Watson experts weigh in on the overturning of Roe v. Wade

Nadje Al-Ali
Director, Middle East Studies
Robert Family Professor of International Studies Professor of Anthropology and Middle East Studies

More nuanced discussions in the Middle East than in the U.S.

The overturning of Roe vs. Wade brings into sharp relief what many of us have tried to articulate for a while now: the U.S. is not a beacon of women’s rights and women’s freedom. Nor is the U.S. an exception to the increasing onslaught against women --  particularly poor women and women of color. Denying women the right to and choice of abortion, that is, denying them their bodily autonomy, is part of a larger global struggle for control and domination by authoritarian regimes and extreme right-wing political groups. 

My own research and activism on gender issues in the Middle East reveals the close relationship between political repression and marginalization of minorities with patriarchal heteronormative attitudes and policies. The more intense the crackdown on women’s and LGBTQI+ rights, the stronger the rise of authoritarian and often militant and sectarian forces. In many contexts, this goes alongside a wider erosion of democratic and civic rights. In the Middle East and North Africa, similar to what we will be seeing in the U.S., women with financial resources find access to safe abortions while it remains a huge challenge to those women without financial means.  

Yet, despite the parallels, it is obvious that discussions about abortion are far more nuanced in the Middle East than in the U.S. We do not, for example, see the same level of violence and extremism against women seeking abortions or against providers. Nor do those in government or religious authorities that engage different interpretations of Islam focus on fetal rights. Instead we find that ideas of women’s physical health and mental well-being are central to both legislation and discussions within Islamic thought and jurisprudence. 

My work, and that of many other scholars and activists in and on the Middle East, suggests that it is not only women that need to mobilize against the fervent attempts to control their bodies and their sexualities. Currently in the Middle East, feminists and LGBTQI+ activists are mobilizing in solidarity against the encroachments by authoritarian regimes. But many men, especially young men in the region, have also understood that their vision for more equal, fair, just, and democratic societies needs to center gender-based rights and claims and not marginalize them. However unique and particular the current situation in the U.S., a global perspective might not only be useful but may serve as a model and provide insights into effective mobilization and resistance strategies.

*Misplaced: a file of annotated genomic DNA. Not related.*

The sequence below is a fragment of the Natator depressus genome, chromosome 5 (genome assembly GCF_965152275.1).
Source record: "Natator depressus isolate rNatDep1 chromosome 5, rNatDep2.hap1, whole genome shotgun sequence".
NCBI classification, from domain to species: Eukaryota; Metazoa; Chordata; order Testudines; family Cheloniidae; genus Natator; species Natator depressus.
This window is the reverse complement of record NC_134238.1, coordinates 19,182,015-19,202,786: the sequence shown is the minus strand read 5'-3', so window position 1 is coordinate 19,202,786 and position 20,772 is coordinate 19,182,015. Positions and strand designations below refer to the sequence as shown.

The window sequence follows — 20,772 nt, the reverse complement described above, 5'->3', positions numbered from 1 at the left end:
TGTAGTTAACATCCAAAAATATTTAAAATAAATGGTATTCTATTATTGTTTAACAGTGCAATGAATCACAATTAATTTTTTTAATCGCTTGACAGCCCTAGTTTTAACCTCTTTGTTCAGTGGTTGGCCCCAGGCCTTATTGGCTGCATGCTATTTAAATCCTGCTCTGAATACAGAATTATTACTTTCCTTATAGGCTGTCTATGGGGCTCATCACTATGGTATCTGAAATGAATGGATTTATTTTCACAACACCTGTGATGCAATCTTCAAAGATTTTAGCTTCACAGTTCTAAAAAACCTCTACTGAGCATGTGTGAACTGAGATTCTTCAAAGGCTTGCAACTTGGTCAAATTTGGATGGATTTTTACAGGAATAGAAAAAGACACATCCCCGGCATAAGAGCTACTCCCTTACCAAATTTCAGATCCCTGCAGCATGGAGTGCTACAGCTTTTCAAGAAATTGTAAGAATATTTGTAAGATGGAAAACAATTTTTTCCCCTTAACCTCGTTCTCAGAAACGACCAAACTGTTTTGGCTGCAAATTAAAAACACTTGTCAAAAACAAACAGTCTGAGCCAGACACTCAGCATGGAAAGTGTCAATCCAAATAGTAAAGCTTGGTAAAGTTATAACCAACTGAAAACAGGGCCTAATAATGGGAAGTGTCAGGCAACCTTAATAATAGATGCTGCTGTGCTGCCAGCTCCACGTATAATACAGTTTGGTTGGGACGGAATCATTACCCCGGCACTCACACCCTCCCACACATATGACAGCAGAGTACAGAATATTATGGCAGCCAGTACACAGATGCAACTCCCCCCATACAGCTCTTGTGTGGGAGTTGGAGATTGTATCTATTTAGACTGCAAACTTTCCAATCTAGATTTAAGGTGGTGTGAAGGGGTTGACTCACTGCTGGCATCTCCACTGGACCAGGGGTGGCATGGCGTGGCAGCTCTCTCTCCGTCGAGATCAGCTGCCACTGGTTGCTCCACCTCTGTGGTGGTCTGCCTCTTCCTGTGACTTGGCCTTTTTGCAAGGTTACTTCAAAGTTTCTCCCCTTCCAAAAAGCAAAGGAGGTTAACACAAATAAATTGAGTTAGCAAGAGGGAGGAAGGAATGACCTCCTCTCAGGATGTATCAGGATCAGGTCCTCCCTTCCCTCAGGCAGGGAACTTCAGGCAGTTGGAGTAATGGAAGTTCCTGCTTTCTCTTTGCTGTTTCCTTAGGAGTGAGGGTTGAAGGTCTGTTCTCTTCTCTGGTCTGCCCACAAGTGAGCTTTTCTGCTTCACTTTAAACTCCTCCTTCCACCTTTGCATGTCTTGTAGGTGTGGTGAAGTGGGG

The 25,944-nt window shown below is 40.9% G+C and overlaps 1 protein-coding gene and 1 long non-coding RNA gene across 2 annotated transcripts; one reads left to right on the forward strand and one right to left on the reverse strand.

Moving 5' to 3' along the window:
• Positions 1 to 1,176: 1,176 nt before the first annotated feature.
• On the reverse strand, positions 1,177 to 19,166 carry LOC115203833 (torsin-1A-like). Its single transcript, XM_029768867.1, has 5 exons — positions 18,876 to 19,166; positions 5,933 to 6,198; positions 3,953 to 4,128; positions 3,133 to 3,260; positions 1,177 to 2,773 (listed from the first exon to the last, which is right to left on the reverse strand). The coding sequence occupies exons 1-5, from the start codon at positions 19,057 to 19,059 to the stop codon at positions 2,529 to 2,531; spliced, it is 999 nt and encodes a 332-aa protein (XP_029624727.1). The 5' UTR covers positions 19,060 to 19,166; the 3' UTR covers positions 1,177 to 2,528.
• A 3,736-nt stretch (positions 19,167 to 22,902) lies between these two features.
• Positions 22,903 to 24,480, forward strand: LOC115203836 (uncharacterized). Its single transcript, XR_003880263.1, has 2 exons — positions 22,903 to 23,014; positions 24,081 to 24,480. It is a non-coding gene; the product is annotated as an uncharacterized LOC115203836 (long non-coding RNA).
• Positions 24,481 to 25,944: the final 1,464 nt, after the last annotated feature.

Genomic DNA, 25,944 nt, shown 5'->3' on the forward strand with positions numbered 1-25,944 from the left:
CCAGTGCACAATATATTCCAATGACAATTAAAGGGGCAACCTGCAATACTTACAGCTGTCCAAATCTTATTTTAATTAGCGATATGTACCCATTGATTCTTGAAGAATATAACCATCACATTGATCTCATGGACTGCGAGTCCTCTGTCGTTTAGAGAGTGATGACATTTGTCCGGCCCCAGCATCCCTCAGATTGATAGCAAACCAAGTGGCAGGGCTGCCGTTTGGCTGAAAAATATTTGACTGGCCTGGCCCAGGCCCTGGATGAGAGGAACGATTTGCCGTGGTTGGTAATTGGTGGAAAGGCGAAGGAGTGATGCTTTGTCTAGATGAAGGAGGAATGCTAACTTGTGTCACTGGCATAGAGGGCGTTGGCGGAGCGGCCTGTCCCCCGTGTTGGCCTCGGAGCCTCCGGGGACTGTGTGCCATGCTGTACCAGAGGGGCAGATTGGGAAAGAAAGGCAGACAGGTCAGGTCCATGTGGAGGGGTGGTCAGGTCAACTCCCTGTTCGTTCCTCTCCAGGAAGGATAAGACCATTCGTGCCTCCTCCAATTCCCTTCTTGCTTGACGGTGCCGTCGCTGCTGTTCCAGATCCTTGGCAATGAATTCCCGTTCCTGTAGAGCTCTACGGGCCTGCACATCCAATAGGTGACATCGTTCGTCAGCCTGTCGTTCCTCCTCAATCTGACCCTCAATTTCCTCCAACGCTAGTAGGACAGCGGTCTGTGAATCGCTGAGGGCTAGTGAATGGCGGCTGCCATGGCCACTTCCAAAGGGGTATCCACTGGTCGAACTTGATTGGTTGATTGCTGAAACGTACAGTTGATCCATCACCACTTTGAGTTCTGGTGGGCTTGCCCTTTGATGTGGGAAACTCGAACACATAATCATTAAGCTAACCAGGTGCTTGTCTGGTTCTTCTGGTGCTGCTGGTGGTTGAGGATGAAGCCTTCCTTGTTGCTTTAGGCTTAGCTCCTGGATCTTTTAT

Richard Arenberg
Senior Fellow in International and Public Affairs
Visiting Professor of the Practice of Political Science

A deeply flawed process

The decision by the Supreme Court in Dobbs v. Jackson Women’s Health Organization overruling Roe v. Wade takes it place among the least principled actions of the Court in its history.  Millions of American women will suffer the consequences of the Court having stripped them of their Constitutional right to an abortion.

The verdict is an act of judicial activism by a deeply politicized majority. It is the culmination of a campaign by America’s right wing made possible by three  justices who should not be serving on the Court. The selection of these justices by former President Donald Trump was pursuant to his campaign promise to outsource judicial selections to the right wing Federalist Society and Heritage Foundation. He further promised that the litmus test he would apply would be that his appointees would vote to overturn Roe v. Wade.

In 2016, Senate Majority Leader Mitch McConnell and the then-Senate Republican majority in a stunning unprecedented act refused to consider the nomination of Merrick Garland made by President Barack Obama.  This opened the way for incoming President Donald Trump to nominate Neil Gorsuch.  The Republican majority then acted to eliminate the filibuster on Supreme Court nominations to facilitate the confirmation by a 54-45 vote on April 7, 2017.

Two years later, President Trump nominated Brett Kavanaugh to the Court.  During his confirmation hearings, he was accused of a sexual assault as a teenager.  Had the filibuster still existed for nominations, the Democrats would very likely have blocked confirmation at least until a full FBI investigation was conducted.  Without it, Kavanaugh was narrowly confirmed 50-48 on October 6, 2018.

Finally, Amy Coney Barrett was nominated on September 26, 2020 and confirmed a month later on October 26, days before the election of President Joe Biden. Had the filibuster been in place, Democrats would have been able to prevent the vote from occurring. She was confirmed 52-48. 

Although each had assured Senate Democrats that they viewed Roe as settled law, the three Trump justices acted to overturn the 50-year precedent.  

This action comes at a time when American democracy is facing an existential threat fueled by the continuing insistence of former President Donald Trump that the 2020 presidential election was fraudulent.   That “big lie” led directly to the January 6 attack on the Capitol.

The damage done by the Dobbs decision to confidence in the Supreme Court and faith in its decisions is another blow to the strength of our democracy. 

Michael Kennedy
Professor of Sociology and International and Public Affairs

Harming women and democracy in the name of divine authority 

It's important to acknowledge the normative question at start but it can’t be where we end.

Debates about abortion’s morality recur, and while deeply polarizing politically, sincere conversation, especially among women, can acknowledge the nuance and complexity of the matter. This New York Times discussion is not unusual. It illustrates that while some may debate the priority of a first-trimester fetus vs. a woman’s health and bodily autonomy, the former’s association with other political forces ought trouble those who believe democracy matters. Conservative columnist Ross Douthat acknowledges that anti-abortion politics is mostly linked to a punitive, cruel, patriarchal politics. He dreams of a more loving pro-life politics, but that pipedream is a smokescreen for misogyny’s politics.

This decision follows years of anti-abortion mobilization to pack the Supreme Court, first with Clarence Thomas, but then, most ominously, by Trump appointing another three who turned their judicial assembly into a supermajority with particular religious devotion. Trump’s party engineered this outcome, the same party that lives in denial about his attempted coup against a legitimate election. This is the most horrid of devil’s bargains – saving fetuses at the cost of women’s lives, and of democracy too.